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USCIS expands guidance regarding good moral character requirement for naturalization applicants

Posted December 20, 2019Articles

USCIS has expanded its guidance regarding unlawful acts that may prevent an applicant for naturalization from meeting the good moral character requirement. The good moral character standard was unclear as to what type of  unlawful activity would prevent an applicant from meeting this standard. USCIS considers an act unlawful if it violates criminal or civil law. Under the Immigration and Nationality Act, an applicant for naturalization must establish that they have been and continue to be people of good moral character during the statutory period before filing for naturalization and up until they take the Oath of Allegiance . USCIS officers will continue to perform case-by-case analysis to determine whether an act is unlawful and adversely reflects on an applicant’s good moral character. There are extenuating circumstances that can overcome the good moral character standard, but it must pertain to the unlawful act and must precede or be contemporaneous with the commission of the unlawful act.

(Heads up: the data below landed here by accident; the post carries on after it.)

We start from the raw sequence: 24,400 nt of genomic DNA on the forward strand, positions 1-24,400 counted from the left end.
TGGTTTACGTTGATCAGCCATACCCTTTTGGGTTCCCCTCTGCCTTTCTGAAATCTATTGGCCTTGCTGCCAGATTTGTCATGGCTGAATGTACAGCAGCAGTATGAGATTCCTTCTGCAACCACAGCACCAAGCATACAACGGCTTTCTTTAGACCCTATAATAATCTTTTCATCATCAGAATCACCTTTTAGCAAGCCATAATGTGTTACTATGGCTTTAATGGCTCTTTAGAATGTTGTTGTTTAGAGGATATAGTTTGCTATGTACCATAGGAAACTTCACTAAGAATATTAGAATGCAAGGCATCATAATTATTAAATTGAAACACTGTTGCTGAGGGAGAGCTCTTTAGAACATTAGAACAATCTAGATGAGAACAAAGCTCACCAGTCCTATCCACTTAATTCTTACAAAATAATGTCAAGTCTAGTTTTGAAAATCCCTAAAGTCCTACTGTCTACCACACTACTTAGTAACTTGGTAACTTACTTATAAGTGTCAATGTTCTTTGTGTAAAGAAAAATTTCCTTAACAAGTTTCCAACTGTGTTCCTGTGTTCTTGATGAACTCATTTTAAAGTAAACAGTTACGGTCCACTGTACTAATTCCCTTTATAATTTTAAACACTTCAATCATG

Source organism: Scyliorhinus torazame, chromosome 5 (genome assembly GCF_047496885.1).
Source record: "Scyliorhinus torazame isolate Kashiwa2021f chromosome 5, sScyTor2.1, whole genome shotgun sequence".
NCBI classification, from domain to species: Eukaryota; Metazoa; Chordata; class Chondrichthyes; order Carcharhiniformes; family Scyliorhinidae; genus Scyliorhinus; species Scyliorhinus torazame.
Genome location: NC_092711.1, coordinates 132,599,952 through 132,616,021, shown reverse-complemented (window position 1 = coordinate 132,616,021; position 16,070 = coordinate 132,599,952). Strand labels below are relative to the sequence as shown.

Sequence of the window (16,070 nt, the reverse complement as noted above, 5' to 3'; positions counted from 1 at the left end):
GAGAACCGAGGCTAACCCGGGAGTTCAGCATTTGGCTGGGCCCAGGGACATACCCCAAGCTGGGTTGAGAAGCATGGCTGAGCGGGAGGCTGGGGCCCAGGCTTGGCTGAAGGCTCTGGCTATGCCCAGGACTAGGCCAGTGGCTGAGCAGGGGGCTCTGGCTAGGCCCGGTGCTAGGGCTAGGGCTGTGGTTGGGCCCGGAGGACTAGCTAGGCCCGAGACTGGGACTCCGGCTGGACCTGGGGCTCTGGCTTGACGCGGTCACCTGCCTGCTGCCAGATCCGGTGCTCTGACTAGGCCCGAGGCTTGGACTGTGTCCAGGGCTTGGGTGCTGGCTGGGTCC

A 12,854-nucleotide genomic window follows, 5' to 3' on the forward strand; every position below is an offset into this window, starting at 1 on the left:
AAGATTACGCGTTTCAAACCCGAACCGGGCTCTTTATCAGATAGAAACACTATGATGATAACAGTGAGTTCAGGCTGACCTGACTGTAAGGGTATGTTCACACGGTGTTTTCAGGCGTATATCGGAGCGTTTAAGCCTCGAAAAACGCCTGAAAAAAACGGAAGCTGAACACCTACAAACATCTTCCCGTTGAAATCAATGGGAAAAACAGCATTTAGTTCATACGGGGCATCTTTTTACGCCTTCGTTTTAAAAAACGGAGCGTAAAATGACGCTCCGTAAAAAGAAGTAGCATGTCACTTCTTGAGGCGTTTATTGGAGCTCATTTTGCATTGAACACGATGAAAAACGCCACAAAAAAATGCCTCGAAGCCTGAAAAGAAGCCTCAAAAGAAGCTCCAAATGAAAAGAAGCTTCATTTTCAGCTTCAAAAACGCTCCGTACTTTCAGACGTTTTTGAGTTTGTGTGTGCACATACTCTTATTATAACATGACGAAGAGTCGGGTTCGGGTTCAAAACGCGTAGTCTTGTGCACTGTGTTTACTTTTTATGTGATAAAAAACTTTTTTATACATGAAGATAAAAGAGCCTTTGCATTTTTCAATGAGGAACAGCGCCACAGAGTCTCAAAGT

The list below are USCIS examples of unlawful acts that bar good moral character:

  • bail jumping;
  • bank fraud;
  • conspiracy to distribute a controlled substance;
  • failure to file or pay taxes;
  • false claim to U.S. citizenship;
  • falsification of records;
  • forgery uttering;
  • insurance fraud;
  • obstruction of justice;
  • sexual assault;
  • Social Security fraud;
  • unlawful harassment;
  • unlawful registration to vote;
  • unlawful voting; and
  • violation of a U.S. embargo

In addition to the unlawful acts listed above, USCIS has updated the policy guidance on how two or more driving under the influence (DUI) convictions could also affect good moral character determination. If you have any concerns or questions about your ability to naturalize, please contact Meltzer Hellrung for assistance.